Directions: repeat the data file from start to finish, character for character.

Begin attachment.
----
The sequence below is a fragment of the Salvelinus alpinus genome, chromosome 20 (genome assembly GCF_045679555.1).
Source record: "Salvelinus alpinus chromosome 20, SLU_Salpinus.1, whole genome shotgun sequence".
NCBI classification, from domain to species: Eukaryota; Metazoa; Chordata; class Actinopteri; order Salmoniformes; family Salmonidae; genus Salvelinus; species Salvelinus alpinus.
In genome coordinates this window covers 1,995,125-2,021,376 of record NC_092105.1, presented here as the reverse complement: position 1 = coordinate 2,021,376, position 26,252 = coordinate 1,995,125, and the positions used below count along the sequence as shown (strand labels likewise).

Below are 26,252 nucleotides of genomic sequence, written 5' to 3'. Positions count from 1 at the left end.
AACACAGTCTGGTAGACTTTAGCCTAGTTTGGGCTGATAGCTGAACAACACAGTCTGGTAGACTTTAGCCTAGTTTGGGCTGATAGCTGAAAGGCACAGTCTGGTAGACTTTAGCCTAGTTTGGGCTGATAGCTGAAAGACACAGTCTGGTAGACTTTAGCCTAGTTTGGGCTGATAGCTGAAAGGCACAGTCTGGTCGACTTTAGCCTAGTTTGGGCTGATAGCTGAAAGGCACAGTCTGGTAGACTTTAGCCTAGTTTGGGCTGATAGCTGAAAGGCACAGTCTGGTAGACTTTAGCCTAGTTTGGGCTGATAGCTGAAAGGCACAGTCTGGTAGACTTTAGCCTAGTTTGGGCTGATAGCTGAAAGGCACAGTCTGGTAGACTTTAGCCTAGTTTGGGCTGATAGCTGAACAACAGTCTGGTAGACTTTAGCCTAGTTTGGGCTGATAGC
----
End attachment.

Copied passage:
The sequence below is a fragment of the Salvelinus alpinus genome, chromosome 20 (genome assembly GCF_045679555.1).
Source record: "Salvelinus alpinus chromosome 20, SLU_Salpinus.1, whole genome shotgun sequence".
NCBI classification, from domain to species: Eukaryota; Metazoa; Chordata; class Actinopteri; order Salmoniformes; family Salmonidae; genus Salvelinus; species Salvelinus alpinus.
In genome coordinates this window covers 1,995,125-2,021,376 of record NC_092105.1, presented here as the reverse complement: position 1 = coordinate 2,021,376, position 26,252 = coordinate 1,995,125, and the positions used below count along the sequence as shown (strand labels likewise).

Below are 26,252 nucleotides of genomic sequence, written 5' to 3'. Positions count from 1 at the left end.
AACACAGTCTGGTAGACTTTAGCCTAGTTTGGGCTGATAGCTGAACAACACAGTCTGGTAGACTTTAGCCTAGTTTGGGCTGATAGCTGAAAGGCACAGTCTGGTAGACTTTAGCCTAGTTTGGGCTGATAGCTGAAAGACACAGTCTGGTAGACTTTAGCCTAGTTTGGGCTGATAGCTGAAAGGCACAGTCTGGTCGACTTTAGCCTAGTTTGGGCTGATAGCTGAAAGGCACAGTCTGGTAGACTTTAGCCTAGTTTGGGCTGATAGCTGAAAGGCACAGTCTGGTAGACTTTAGCCTAGTTTGGGCTGATAGCTGAAAGGCACAGTCTGGTAGACTTTAGCCTAGTTTGGGCTGATAGCTGAAAGGCACAGTCTGGTAGACTTTAGCCTAGTTTGGGCTGATAGCTGAACAACAGTCTGGTAGACTTTAGCCTAGTTTGGGCTGATAGC